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Around the world everyone who’s heard of Holland knows that the Netherlands has won the war against water, that the land lies below sea level and is a land of rivers. It is well-known that this country has always battled with fluctuating waters. Our literature involves rising waters, our artists paint the waters, our music sings the praises of water. Our structures, our merchant trading – much is rooted in our relationship with water. Our fears, our courage and ultimately our trust in our ability to live with water are part of the Dutch identity. Our oldest national government body is Rijkswaterstaat, the administration for water management that was established in 1798 as the ‘Bureau for Water Affairs’ and renamed simply as Rijkswaterstaat in 1848. Since its establishment this governing body has ensured the safety of our roads, dykes and other waterworks, and rivers. The Dutch respect water and have been able to live in safety and harmony with its forces thanks to the guardianship of Rijkswaterstaat.

It is human nature to become cocky when it seems that dangers have been conquered, and so flood disasters have left significant marks on the national psyche. In January 1916 the massive Zuider Zee floods, in combination with high river waters in the southern half of the country, caused major breaches in the protective dyke system. Lives were lost and the damage was so great that we even accepted aid from abroad to help the flood victims. After this disaster we built the Afsluitdijk dam/highway so that it would never happen again. However, in 1926, again in January, the river lands were flooded by excessive rain and melting snow. The Meuse dyke at Overasselt and Nederasselt gave way, which put the ‘Land van Maas en Waal’ region with its many villages under water. It was – and still is – the highest water level ever recorded in the Dutch river regions. The damage was immense. In January 1953 the combination of a severe North Sea storm and a high spring tide caused disastrous flooding in Zeeland. There were 1836 deaths, plus some 700 losses further abroad in Great Britain and Belgium. Once more, to ensure this would never happen again, the Dutch built their Delta Works – an engineering feat that has established our reputation internationally for ingenuity in managing water. Our superiority with regard to water became a renewed fact and fear was again set at bay. Our population grew, as did our prosperity, and so we built on top of the traditional flood plains since we had the dykes to protect us. Of course, it was inevitable that the rivers would overflow, this time with extremely high waters in 1993 and 1995. In 1995 250,000 people were evacuated from their homes. The dyke at Ochten was reinforced just in time, thankfully preventing another flood disaster.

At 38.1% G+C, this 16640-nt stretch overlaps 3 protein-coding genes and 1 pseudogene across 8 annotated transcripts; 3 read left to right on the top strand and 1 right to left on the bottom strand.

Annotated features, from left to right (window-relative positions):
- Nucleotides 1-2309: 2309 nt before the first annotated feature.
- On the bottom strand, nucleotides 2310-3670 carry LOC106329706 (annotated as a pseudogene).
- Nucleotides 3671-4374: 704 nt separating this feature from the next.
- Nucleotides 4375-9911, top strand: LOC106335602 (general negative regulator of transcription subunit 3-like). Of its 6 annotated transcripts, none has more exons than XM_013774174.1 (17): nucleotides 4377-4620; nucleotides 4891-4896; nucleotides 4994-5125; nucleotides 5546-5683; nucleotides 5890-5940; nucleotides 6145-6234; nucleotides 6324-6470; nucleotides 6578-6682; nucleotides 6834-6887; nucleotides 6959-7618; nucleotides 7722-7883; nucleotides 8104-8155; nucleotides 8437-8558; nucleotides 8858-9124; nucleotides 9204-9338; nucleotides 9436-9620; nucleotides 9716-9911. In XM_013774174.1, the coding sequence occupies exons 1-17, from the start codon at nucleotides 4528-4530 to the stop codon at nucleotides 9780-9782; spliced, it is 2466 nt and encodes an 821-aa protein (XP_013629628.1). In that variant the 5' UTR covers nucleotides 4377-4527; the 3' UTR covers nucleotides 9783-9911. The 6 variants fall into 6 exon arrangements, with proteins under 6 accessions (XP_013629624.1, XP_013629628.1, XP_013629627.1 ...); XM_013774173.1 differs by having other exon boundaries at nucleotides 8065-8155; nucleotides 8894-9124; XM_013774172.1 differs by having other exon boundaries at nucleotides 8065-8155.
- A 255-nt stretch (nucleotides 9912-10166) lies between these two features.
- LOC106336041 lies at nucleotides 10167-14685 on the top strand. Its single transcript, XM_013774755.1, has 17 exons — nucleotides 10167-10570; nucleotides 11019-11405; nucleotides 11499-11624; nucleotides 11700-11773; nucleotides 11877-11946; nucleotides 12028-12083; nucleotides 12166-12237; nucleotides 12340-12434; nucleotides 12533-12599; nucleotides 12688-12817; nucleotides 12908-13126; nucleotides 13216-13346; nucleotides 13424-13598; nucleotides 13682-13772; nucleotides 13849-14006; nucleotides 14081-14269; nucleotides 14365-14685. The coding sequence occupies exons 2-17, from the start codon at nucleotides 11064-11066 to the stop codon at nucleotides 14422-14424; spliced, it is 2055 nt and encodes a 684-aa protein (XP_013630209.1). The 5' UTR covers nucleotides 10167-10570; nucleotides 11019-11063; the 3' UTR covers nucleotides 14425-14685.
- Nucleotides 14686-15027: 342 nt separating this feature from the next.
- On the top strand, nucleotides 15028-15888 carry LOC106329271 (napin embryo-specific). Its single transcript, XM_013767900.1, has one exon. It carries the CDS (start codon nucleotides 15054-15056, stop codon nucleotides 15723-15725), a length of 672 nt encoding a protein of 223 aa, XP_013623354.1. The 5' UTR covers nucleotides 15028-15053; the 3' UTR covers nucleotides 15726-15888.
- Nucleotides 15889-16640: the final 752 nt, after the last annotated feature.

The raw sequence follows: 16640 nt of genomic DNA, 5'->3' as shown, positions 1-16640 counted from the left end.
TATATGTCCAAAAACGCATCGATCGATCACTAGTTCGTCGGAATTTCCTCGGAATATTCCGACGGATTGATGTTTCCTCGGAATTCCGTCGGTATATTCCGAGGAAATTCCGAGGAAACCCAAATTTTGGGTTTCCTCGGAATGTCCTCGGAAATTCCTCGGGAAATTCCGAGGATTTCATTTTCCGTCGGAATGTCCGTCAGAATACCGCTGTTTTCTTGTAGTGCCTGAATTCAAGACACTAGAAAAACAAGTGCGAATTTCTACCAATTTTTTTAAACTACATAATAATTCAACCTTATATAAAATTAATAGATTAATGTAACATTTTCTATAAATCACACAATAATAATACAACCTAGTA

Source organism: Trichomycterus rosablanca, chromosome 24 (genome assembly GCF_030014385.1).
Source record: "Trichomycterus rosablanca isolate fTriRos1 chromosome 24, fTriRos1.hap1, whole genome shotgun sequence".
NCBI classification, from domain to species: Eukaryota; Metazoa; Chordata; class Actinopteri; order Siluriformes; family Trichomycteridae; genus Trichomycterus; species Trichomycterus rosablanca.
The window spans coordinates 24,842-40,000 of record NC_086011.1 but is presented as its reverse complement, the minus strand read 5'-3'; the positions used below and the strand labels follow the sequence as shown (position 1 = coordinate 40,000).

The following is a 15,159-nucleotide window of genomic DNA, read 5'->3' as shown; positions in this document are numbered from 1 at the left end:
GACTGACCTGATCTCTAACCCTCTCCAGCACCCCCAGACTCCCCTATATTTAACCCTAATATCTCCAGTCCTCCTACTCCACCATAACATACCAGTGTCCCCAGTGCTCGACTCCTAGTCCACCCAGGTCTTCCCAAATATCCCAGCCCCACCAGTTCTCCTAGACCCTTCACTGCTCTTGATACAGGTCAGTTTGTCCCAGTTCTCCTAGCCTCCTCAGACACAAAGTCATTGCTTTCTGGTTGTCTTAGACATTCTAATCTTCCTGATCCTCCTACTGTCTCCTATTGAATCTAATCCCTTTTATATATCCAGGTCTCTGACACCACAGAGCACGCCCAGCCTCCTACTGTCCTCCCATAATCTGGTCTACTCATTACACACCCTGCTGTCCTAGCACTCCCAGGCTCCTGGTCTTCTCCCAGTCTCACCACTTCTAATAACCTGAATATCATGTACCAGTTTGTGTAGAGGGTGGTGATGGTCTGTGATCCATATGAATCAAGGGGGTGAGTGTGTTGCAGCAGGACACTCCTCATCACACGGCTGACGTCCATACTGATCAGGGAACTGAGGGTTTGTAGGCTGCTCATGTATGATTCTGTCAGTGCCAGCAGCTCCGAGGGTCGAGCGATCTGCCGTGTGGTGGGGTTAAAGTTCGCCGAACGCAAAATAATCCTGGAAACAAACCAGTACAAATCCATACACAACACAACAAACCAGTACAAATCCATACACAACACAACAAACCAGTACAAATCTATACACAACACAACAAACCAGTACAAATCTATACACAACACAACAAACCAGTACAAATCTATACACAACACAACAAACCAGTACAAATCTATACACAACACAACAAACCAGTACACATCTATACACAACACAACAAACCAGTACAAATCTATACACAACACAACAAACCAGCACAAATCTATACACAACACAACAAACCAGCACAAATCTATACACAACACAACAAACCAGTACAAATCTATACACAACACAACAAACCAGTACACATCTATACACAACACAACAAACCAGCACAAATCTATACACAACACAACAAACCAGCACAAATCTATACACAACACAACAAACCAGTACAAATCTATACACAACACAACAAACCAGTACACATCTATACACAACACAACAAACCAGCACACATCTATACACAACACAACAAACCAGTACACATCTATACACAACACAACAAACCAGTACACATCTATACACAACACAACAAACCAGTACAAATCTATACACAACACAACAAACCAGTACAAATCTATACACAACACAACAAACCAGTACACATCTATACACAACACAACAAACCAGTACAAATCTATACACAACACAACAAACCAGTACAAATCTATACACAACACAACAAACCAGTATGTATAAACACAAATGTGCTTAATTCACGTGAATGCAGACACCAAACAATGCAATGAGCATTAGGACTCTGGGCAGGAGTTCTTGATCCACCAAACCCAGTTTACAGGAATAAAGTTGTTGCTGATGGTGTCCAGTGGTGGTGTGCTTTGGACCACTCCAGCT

After this Rijkswaterstaat made a firm decision: all building plans in alluvial plains were halted. In 1997 they issued a policy document for the ‘Great Rivers Area’, in which it was stipulated that from now on building permits would only be granted on riverside plains if compensatory measures accompanied the plans – that is to say, space had to be reserved for the river to manoeuvre. For ten years Rijkswaterstaat did not concede a single permit. In 2005 more room was given for development initiatives.

In 2015 the municipality of Maasbommel launched a large-scale plan for a recreational park with 130 floating bungalows, including a water sports facility, apartments, a campground and restaurants, all in De Gouden Ham between Appeltern and Maasbommel. On the other side of the river in north-eastern Brabant is where Ilse Mathijssen will build her glass pavilion on the flood plain of the Meuse.
The beauty of the natural flood plains is impressive, but the fascination for water can only really be understood within the historic context of Dutch water management. The Netherlands has few real natural areas and we often forget what really constitutes nature. We are inclined to view what we see with a kind of protective, romantic  attitude. Apart from its beauty, let’s not forget the power of nature, because without this recognition we overlook the essence of nature. Together power and beauty create nature, in all its delicacy and brutality. There are many international artists who deal with this as their central creative theme. It produces work that is both humbling and a source of pride.

We wish Ilse at Mint Ruimtelijk Ontwerp & THIS IS WAT success in building a beautiful glass pavilion in the flood plains of north-east Brabant that will remind us of the significance of the flood plains for in the Netherlands. Beauty is amoral.


Dikkie Scipio
FGF-Q2, 2016



Hanane Metalsi News, Publications, Quarterly winner